Zulu Vocal Harmoniesby Dave Durbach / 23.07.2010
Gridlock on Joe Slovo; Ponte looms overhead. A car and its driver rapidly overheating. No morning rush-hour; no roadworks; none of Joburg’s temperamental robots. This time it was our friendly police service, cunningly targeting the few remaining roads where cars would otherwise run smoothly, conducting an impromptu roadblock.
Circumstances preclude my usual coping strategies in cases of traffic – either hotbox the car or turn around and go home. Instead I put on a new CD. My mood soon lifts. An hour and 200 metres later, I’m at the front of the line, face to face with a small army of traffic cops. CA plates and a year’s worth of dirt raises no suspicions; an open window, a fresh blast of Hlanganani and I’m on my way.
Awuzihlole spent the rest of the week in my CD player, and got me through a couple more roadblocks, countless traffic jams and numerous roadside panhandlers without breaking a sweat. Music on the album contains no instruments, no programming; only smooth Zulu vocal harmonies. The lack of frills makes for the mellowest of vibes, perfect for anyone who needs to “chill the fuck out”, so to speak, including yours truly behind the wheel in a Jozi jam.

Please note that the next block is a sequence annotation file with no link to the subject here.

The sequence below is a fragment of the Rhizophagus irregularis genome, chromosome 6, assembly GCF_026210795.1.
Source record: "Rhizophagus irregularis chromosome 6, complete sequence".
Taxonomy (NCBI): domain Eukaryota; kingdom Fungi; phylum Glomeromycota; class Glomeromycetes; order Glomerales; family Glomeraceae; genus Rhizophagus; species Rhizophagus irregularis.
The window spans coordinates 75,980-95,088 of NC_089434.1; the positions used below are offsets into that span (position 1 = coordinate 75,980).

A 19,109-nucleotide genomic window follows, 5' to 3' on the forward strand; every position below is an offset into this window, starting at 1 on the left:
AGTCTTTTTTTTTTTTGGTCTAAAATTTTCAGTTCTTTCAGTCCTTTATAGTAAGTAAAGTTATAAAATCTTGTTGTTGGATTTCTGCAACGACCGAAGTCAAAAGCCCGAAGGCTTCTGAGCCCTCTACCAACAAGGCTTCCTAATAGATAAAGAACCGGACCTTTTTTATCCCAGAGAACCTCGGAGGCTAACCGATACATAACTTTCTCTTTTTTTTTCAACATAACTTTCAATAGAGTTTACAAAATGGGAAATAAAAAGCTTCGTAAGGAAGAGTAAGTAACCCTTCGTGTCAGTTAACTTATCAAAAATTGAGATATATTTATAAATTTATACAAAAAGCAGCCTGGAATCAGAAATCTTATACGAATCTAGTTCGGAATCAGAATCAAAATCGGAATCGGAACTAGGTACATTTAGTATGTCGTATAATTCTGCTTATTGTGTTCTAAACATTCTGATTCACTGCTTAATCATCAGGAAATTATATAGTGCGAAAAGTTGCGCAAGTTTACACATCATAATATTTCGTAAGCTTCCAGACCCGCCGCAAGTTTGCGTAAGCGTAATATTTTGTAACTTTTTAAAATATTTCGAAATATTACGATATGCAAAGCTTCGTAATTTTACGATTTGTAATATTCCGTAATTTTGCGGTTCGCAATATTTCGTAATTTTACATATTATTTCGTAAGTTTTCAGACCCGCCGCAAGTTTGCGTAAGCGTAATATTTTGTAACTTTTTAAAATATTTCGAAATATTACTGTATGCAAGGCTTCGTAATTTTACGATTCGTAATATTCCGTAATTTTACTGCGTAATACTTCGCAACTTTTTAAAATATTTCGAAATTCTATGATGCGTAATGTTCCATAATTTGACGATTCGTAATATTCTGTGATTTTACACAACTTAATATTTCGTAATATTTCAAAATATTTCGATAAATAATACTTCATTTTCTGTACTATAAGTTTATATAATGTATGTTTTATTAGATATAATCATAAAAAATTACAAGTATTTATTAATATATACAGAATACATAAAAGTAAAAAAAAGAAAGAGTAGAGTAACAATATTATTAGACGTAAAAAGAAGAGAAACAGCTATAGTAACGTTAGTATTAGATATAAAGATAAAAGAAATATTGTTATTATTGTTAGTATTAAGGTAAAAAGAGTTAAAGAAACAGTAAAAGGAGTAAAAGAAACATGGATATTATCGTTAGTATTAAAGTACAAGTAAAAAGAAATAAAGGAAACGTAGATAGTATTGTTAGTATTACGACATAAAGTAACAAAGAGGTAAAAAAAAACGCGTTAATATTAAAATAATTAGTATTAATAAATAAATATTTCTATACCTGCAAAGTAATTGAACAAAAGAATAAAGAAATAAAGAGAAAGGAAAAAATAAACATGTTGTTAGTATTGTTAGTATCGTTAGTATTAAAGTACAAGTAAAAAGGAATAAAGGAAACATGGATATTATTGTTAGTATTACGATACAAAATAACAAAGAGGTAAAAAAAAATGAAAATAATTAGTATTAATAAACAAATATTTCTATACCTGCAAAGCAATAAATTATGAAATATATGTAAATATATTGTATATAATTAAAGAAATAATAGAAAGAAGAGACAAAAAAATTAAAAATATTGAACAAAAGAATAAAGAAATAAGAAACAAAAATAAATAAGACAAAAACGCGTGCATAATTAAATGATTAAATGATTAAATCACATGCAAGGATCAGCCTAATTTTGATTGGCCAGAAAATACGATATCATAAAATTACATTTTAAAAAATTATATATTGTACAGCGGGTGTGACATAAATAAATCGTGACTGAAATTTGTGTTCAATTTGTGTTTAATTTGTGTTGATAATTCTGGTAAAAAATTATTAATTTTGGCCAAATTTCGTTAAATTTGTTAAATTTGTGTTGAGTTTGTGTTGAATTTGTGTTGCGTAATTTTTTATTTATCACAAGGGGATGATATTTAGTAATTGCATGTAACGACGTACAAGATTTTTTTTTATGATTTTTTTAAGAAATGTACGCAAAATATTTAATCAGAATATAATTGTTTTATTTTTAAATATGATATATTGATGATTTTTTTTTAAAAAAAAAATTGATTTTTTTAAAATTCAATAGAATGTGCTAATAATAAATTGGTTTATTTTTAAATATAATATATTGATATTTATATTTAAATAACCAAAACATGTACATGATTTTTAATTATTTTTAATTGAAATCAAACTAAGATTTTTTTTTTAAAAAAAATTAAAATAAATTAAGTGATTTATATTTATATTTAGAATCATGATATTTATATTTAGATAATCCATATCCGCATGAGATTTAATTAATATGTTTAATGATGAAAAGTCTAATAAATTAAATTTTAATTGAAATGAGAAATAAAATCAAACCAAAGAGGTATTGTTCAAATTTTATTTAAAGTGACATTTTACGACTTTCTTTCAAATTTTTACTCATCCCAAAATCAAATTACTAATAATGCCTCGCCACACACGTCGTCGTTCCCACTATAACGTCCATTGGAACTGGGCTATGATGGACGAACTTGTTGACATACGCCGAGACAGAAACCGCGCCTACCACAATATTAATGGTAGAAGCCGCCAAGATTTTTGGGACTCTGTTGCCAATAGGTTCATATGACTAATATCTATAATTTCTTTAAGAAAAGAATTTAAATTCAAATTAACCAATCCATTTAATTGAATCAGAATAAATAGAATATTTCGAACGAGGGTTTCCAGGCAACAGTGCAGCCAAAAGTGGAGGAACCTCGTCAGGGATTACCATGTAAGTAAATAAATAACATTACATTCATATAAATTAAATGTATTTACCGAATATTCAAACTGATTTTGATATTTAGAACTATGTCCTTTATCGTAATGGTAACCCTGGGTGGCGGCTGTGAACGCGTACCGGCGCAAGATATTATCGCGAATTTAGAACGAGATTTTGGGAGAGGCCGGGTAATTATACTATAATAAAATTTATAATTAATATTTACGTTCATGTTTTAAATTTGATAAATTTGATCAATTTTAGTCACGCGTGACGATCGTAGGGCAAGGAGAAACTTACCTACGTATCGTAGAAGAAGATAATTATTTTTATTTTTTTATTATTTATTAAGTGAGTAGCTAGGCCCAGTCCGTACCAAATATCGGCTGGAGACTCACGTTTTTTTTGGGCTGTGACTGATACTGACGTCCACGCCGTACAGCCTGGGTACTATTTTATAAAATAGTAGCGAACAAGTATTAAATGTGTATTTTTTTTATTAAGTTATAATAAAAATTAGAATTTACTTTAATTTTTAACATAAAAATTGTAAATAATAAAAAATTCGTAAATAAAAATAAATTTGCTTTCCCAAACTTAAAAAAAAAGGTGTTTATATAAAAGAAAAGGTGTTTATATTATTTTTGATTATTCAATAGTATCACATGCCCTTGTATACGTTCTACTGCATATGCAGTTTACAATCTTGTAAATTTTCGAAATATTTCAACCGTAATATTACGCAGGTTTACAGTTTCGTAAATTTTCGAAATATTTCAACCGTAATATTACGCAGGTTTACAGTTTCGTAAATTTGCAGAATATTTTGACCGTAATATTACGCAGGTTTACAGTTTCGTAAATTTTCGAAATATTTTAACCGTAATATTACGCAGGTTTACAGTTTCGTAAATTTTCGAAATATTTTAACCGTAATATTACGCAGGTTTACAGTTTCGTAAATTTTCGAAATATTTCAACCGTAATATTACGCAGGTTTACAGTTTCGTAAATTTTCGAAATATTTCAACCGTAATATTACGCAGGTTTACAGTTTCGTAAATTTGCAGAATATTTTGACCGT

For most people, scathamiya is a genre that begins and ends with Ladysmith Black Mambazo, but there’s more to it than that. Hlanganani are nine guys hailing from Mhlabe in KZN. This is their eleventh album since their 1993 debut Indukebandla. Bikane Magubane has been the group’s lead singer since 2001. Since 2003, big-selling maskandi kings Shwi and Mtekhala have also been part of the crew.
Their latest album will appeal to fans of early LBM, before they started doing duets with Dolly Parton and Des’ree. Raw scathamiya is a truly local idiom, accessible to anyone, not least fans of bare-bones blues or gospel. Best tracks are “Ngangizulazula” (I was wandering), “Ngathola intombi enhle” (I found a good girl), and the soccer anthem “i2010 iyeza” (2010 is coming).